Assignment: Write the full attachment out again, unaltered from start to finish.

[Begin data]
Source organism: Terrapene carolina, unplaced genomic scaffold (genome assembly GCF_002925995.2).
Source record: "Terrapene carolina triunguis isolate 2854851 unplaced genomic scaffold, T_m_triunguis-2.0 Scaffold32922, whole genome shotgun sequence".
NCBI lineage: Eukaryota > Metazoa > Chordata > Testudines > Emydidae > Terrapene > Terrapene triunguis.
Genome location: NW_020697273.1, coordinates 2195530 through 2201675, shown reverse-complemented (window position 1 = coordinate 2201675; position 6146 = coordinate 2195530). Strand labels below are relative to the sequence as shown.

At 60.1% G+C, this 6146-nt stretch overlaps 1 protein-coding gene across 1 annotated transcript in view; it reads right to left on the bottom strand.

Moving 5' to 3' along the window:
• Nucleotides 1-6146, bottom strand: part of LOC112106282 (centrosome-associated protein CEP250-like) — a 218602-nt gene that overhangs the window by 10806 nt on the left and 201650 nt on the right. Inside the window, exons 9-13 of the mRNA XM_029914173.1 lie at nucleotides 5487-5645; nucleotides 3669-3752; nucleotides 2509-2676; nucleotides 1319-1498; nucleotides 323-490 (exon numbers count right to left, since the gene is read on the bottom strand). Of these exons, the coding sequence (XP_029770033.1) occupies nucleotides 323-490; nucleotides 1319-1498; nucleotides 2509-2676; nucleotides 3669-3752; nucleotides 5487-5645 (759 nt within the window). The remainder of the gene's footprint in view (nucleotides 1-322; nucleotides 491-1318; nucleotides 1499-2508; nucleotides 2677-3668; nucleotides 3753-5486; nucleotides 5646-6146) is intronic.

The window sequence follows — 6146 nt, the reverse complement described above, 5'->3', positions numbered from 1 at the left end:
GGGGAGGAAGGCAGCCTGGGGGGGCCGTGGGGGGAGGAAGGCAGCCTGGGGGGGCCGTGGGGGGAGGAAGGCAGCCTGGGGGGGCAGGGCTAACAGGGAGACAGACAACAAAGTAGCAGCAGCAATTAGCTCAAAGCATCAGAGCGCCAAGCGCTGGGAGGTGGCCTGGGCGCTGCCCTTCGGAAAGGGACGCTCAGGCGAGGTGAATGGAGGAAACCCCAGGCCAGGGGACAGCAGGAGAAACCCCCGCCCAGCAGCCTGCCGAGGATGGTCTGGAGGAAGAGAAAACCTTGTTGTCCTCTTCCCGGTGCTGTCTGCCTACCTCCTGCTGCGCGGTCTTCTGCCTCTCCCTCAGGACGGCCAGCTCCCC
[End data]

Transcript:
Source organism: Terrapene carolina, unplaced genomic scaffold (genome assembly GCF_002925995.2).
Source record: "Terrapene carolina triunguis isolate 2854851 unplaced genomic scaffold, T_m_triunguis-2.0 Scaffold32922, whole genome shotgun sequence".
NCBI lineage: Eukaryota > Metazoa > Chordata > Testudines > Emydidae > Terrapene > Terrapene triunguis.
Genome location: NW_020697273.1, coordinates 2195530 through 2201675, shown reverse-complemented (window position 1 = coordinate 2201675; position 6146 = coordinate 2195530). Strand labels below are relative to the sequence as shown.

At 60.1% G+C, this 6146-nt stretch overlaps 1 protein-coding gene across 1 annotated transcript in view; it reads right to left on the bottom strand.

Moving 5' to 3' along the window:
• Nucleotides 1-6146, bottom strand: part of LOC112106282 (centrosome-associated protein CEP250-like) — a 218602-nt gene that overhangs the window by 10806 nt on the left and 201650 nt on the right. Inside the window, exons 9-13 of the mRNA XM_029914173.1 lie at nucleotides 5487-5645; nucleotides 3669-3752; nucleotides 2509-2676; nucleotides 1319-1498; nucleotides 323-490 (exon numbers count right to left, since the gene is read on the bottom strand). Of these exons, the coding sequence (XP_029770033.1) occupies nucleotides 323-490; nucleotides 1319-1498; nucleotides 2509-2676; nucleotides 3669-3752; nucleotides 5487-5645 (759 nt within the window). The remainder of the gene's footprint in view (nucleotides 1-322; nucleotides 491-1318; nucleotides 1499-2508; nucleotides 2677-3668; nucleotides 3753-5486; nucleotides 5646-6146) is intronic.

The window sequence follows — 6146 nt, the reverse complement described above, 5'->3', positions numbered from 1 at the left end:
GGGGAGGAAGGCAGCCTGGGGGGGCCGTGGGGGGAGGAAGGCAGCCTGGGGGGGCCGTGGGGGGAGGAAGGCAGCCTGGGGGGGCAGGGCTAACAGGGAGACAGACAACAAAGTAGCAGCAGCAATTAGCTCAAAGCATCAGAGCGCCAAGCGCTGGGAGGTGGCCTGGGCGCTGCCCTTCGGAAAGGGACGCTCAGGCGAGGTGAATGGAGGAAACCCCAGGCCAGGGGACAGCAGGAGAAACCCCCGCCCAGCAGCCTGCCGAGGATGGTCTGGAGGAAGAGAAAACCTTGTTGTCCTCTTCCCGGTGCTGTCTGCCTACCTCCTGCTGCGCGGTCTTCTGCCTCTCCCTCAGGACGGCCAGCTCCCC